Wan Chai Development, Kodak Portra 400

Another walk from Matty’s house to TST and another shot of the development at the harbour front in Wan Chai – also known as Wan Chai Development Phase II.

Despite having taken a few pitchas of this area I’m not particularly interested in building developments in Hong Kong. We have to walk through this area if we walk from our place to get the ferry to TST so I just snap pitchas as we walk through. I find architecture in Hong Kong uninspiring at best. The rents and lack of affordable housing and the fact the government seems uninterested in constructing anything that would
be in the interest of the general public is enough to make anyone feel glum about this kind of thing.

The third pitcha is of a community art installation near the Museum of Art which was quite nice.

Nikon FM2 / Kodak Portra 400

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Broadhalfpenny Down Cricket Club, Hasselblad 500CM

This is the pavilion at Broadhalfpenny Down Cricket Club, also known as Hambledon Cricket Club. Hambledon is also know as The Cradle of Cricket due to its long association with the game dating back to the early 1700’s. It’s a lovely spot with some nice views over the South Downs. You can pick up the South Downs Way National Trail nearby as well. There’s also a lovely vineyard producing some World class sparkling wine. Post here and here.

The cricket club had been established by 1750 and by 1760 was acknowledged as the authority on the game and where new laws and techniques were developed and applied. These changes transformed the game of cricket from country pastime to national sport. The team at this time was a formidable one taking on and beating an all England team on 29 occasions. David Gower notes in his foreword to John Goldsmith’s Hambledon Cricket that it was the Hambledon team of the late 18th century that “raised cricket from a sport to an art.” Cricket became an international sport a hundred or so years later.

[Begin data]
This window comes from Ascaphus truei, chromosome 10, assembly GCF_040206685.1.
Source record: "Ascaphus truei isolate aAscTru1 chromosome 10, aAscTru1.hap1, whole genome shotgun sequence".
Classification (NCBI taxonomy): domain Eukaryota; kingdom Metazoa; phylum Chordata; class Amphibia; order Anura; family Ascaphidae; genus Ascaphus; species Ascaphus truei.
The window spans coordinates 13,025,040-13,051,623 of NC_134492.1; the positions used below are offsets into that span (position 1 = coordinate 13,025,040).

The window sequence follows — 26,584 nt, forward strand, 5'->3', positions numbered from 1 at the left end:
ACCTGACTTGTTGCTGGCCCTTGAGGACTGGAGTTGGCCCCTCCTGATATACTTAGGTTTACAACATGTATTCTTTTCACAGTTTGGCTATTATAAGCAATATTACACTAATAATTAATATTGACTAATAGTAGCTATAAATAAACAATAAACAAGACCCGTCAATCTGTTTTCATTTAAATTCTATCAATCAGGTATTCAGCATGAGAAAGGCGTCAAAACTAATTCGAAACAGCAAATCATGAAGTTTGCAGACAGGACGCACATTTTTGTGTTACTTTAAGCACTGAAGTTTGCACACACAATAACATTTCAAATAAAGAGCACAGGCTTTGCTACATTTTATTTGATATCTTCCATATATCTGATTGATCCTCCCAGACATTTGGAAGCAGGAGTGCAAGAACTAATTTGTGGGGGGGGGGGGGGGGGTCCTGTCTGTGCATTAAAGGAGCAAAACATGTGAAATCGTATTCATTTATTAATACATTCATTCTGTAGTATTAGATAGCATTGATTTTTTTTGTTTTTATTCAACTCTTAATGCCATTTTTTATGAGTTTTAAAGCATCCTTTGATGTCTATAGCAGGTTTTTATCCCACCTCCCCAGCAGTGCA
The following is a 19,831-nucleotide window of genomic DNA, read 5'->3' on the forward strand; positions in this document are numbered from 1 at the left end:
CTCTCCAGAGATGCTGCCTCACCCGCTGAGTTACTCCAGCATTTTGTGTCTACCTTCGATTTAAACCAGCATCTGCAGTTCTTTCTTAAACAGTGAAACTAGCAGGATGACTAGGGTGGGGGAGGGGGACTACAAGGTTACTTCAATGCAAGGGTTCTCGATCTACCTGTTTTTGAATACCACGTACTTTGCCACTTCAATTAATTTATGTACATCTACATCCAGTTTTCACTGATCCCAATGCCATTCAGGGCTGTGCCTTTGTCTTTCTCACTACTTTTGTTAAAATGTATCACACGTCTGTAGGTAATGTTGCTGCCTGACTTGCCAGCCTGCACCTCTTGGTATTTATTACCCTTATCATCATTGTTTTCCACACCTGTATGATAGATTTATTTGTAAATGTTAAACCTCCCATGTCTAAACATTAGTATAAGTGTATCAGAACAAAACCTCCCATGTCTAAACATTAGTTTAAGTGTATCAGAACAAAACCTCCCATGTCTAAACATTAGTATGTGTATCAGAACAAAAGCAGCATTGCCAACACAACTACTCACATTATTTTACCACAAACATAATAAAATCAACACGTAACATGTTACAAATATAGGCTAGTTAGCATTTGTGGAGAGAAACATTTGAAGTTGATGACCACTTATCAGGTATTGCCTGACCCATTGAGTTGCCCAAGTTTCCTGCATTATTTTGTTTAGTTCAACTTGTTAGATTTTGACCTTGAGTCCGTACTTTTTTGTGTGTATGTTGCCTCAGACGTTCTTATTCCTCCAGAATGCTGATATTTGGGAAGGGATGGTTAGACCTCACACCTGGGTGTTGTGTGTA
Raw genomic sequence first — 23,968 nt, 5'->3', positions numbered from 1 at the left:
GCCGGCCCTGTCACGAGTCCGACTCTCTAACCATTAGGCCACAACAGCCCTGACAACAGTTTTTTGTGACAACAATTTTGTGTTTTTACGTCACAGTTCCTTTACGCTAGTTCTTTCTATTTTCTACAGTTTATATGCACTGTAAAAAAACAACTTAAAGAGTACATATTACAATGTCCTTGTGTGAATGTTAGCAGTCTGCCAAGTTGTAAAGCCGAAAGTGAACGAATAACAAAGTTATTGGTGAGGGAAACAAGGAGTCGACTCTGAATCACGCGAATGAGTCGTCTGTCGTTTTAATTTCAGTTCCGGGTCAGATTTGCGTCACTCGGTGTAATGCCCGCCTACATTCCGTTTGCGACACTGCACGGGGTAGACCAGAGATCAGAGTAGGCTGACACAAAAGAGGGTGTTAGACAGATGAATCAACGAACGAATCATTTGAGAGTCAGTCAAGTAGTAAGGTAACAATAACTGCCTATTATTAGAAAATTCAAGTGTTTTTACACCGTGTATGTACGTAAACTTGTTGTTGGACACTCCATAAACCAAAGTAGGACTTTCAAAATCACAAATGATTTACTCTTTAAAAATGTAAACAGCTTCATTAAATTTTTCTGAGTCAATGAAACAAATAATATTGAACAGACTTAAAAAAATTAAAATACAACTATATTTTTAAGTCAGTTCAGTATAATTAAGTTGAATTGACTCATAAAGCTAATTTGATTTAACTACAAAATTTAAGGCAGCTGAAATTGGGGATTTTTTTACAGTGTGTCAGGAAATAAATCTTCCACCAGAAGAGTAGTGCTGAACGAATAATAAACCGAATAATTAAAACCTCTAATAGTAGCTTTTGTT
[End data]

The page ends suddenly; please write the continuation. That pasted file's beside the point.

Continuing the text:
The second photo is the view towards Clanfield from the beer garden of The Bat and Ball pub opposite the cricket ground. It’s now a Fuller’s pub and like so many others in the area that are now operated by the brewery it has lost some of its individual character in terms of food and drink. Fuller’s pubs are ok, but they’re all pretty much the same.

Fuller’s have been slowly taking over the local pubs ever since their acquisition of George Gale and Co, LTD in 2006 which was loacted a few miles away in Horndean. Fuller’s eventually closed the brewery and moved production to their Chiswick brewery. I can remember the smell of the beer brewing when I lived at home with mum and dad. Gale’s made one of, if not the finest beer in The World – HSB or Horndean Special Bitter. Thankfully Fuller’s saw fit to continue to brew it although it’s probably not as good as it was. The day they stop is the day Fuller’s are dead to me. HSB is the only point to their existence as far as I’m concerned.

I photographed the pavilion in the same way on the Mamiya C220 in 2014 here and on the Nikon F100 here. Some more from this visit here.

Hasselblad 500CM / Fuji Superia X-TRA 400 / 80mm

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Clanfield Meadow, Pentax PC35AF, Agfa Vista Plus

Chu Chu with our recently acquired Kodak Brownie Six 20 Model E. I managed to run a roll of film through the Brownie the same day – as the name would suggest it takes 620 roll film but will take 120 with some Matty “modification”.

Pentax PC35AF / Agfa Vista Plus 200 (Poundland film)

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